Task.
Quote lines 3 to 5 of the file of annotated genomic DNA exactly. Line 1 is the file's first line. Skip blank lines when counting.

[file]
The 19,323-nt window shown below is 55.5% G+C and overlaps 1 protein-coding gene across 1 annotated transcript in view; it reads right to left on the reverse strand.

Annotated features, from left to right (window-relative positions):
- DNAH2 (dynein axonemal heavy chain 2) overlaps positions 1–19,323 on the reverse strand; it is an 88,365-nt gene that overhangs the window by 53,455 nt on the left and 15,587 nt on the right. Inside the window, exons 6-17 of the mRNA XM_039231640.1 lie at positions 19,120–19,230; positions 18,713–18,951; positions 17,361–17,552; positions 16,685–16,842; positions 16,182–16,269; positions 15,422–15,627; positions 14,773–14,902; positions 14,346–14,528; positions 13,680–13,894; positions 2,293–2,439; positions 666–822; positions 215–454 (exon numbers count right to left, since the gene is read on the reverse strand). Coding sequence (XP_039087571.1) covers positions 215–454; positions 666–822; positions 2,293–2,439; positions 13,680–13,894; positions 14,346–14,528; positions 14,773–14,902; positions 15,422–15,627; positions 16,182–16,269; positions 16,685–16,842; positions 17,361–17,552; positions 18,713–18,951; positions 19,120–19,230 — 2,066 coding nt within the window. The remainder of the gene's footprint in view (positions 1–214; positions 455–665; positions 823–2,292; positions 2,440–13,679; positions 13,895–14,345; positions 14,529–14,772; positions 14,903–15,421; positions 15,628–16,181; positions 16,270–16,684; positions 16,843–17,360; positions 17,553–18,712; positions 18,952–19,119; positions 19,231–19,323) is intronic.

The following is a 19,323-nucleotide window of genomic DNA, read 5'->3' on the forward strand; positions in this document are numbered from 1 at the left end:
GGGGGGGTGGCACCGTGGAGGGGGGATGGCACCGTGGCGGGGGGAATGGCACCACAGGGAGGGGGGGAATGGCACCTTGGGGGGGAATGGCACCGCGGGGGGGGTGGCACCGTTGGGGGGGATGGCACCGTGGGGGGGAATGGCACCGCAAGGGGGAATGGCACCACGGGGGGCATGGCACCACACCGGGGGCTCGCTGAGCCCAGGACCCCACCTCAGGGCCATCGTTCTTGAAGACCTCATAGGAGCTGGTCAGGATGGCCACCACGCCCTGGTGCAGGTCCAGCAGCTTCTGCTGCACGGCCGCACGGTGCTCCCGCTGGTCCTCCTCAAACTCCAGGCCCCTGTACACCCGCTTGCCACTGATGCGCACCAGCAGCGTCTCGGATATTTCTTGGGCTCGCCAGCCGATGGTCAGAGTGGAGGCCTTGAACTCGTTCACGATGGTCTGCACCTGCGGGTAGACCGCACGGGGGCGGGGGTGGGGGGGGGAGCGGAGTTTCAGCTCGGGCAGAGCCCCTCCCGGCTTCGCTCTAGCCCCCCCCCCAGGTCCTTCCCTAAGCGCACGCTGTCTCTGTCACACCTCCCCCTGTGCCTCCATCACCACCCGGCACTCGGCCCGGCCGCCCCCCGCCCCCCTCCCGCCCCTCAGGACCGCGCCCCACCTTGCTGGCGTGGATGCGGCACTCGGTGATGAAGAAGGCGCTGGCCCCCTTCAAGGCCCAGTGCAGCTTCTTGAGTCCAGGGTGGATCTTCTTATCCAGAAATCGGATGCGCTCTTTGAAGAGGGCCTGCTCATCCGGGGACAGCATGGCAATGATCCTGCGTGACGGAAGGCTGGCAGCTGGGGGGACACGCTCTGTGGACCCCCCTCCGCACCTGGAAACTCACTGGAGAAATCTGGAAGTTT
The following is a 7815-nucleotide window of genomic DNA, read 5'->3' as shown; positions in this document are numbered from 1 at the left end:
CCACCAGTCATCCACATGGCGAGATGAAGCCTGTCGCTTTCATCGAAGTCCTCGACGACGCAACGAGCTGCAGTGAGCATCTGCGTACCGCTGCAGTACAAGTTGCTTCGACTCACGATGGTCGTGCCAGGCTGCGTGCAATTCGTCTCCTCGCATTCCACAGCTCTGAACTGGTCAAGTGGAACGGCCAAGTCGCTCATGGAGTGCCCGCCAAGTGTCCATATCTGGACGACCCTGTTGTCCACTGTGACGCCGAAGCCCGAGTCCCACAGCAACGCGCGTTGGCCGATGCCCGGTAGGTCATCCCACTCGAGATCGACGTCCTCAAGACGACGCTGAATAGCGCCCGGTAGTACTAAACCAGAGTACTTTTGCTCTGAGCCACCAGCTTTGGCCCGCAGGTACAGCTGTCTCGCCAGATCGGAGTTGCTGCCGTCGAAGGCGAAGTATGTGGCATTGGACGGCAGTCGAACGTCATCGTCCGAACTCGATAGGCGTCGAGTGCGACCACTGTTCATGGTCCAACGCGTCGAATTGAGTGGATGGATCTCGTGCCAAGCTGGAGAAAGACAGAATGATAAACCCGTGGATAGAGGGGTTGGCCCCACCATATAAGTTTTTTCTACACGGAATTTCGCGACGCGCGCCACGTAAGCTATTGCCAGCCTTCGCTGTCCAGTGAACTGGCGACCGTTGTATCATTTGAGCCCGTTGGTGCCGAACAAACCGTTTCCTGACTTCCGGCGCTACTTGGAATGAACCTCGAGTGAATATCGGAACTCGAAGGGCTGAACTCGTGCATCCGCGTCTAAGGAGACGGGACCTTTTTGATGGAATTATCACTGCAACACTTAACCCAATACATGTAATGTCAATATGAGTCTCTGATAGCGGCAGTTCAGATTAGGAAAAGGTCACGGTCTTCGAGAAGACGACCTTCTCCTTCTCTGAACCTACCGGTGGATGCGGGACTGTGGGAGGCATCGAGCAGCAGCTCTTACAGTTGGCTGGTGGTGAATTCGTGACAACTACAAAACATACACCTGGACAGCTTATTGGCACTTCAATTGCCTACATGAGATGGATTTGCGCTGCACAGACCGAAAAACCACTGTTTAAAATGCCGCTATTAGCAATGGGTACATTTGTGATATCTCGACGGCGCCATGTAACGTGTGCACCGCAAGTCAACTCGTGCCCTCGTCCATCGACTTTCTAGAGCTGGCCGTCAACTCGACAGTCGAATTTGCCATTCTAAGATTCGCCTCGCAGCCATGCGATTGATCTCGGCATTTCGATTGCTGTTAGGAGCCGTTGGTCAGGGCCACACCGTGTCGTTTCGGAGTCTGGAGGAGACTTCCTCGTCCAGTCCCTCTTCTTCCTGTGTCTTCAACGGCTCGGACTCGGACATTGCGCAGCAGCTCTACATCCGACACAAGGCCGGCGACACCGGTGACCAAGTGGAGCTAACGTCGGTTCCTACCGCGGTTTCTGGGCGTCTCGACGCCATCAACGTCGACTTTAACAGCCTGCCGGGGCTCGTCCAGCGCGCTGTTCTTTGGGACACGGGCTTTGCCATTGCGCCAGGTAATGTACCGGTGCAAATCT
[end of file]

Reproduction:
- DNAH2 (dynein axonemal heavy chain 2) overlaps positions 1–19,323 on the reverse strand; it is an 88,365-nt gene that overhangs the window by 53,455 nt on the left and 15,587 nt on the right. Inside the window, exons 6-17 of the mRNA XM_039231640.1 lie at positions 19,120–19,230; positions 18,713–18,951; positions 17,361–17,552; positions 16,685–16,842; positions 16,182–16,269; positions 15,422–15,627; positions 14,773–14,902; positions 14,346–14,528; positions 13,680–13,894; positions 2,293–2,439; positions 666–822; positions 215–454 (exon numbers count right to left, since the gene is read on the reverse strand). Coding sequence (XP_039087571.1) covers positions 215–454; positions 666–822; positions 2,293–2,439; positions 13,680–13,894; positions 14,346–14,528; positions 14,773–14,902; positions 15,422–15,627; positions 16,182–16,269; positions 16,685–16,842; positions 17,361–17,552; positions 18,713–18,951; positions 19,120–19,230 — 2,066 coding nt within the window. The remainder of the gene's footprint in view (positions 1–214; positions 455–665; positions 823–2,292; positions 2,440–13,679; positions 13,895–14,345; positions 14,529–14,772; positions 14,903–15,421; positions 15,628–16,181; positions 16,270–16,684; positions 16,843–17,360; positions 17,553–18,712; positions 18,952–19,119; positions 19,231–19,323) is intronic.

The following is a 19,323-nucleotide window of genomic DNA, read 5'->3' on the forward strand; positions in this document are numbered from 1 at the left end:
GGGGGGGTGGCACCGTGGAGGGGGGATGGCACCGTGGCGGGGGGAATGGCACCACAGGGAGGGGGGGAATGGCACCTTGGGGGGGAATGGCACCGCGGGGGGGGTGGCACCGTTGGGGGGGATGGCACCGTGGGGGGGAATGGCACCGCAAGGGGGAATGGCACCACGGGGGGCATGGCACCACACCGGGGGCTCGCTGAGCCCAGGACCCCACCTCAGGGCCATCGTTCTTGAAGACCTCATAGGAGCTGGTCAGGATGGCCACCACGCCCTGGTGCAGGTCCAGCAGCTTCTGCTGCACGGCCGCACGGTGCTCCCGCTGGTCCTCCTCAAACTCCAGGCCCCTGTACACCCGCTTGCCACTGATGCGCACCAGCAGCGTCTCGGATATTTCTTGGGCTCGCCAGCCGATGGTCAGAGTGGAGGCCTTGAACTCGTTCACGATGGTCTGCACCTGCGGGTAGACCGCACGGGGGCGGGGGTGGGGGGGGGAGCGGAGTTTCAGCTCGGGCAGAGCCCCTCCCGGCTTCGCTCTAGCCCCCCCCCCAGGTCCTTCCCTAAGCGCACGCTGTCTCTGTCACACCTCCCCCTGTGCCTCCATCACCACCCGGCACTCGGCCCGGCCGCCCCCCGCCCCCCTCCCGCCCCTCAGGACCGCGCCCCACCTTGCTGGCGTGGATGCGGCACTCGGTGATGAAGAAGGCGCTGGCCCCCTTCAAGGCCCAGTGCAGCTTCTTGAGTCCAGGGTGGATCTTCTTATCCAGAAATCGGATGCGCTCTTTGAAGAGGGCCTGCTCATCCGGGGACAGCATGGCAATGATCCTGCGTGACGGAAGGCTGGCAGCTGGGGGGACACGCTCTGTGGACCCCCCTCCGCACCTGGAAACTCACTGGAGAAATCTGGAAGTTT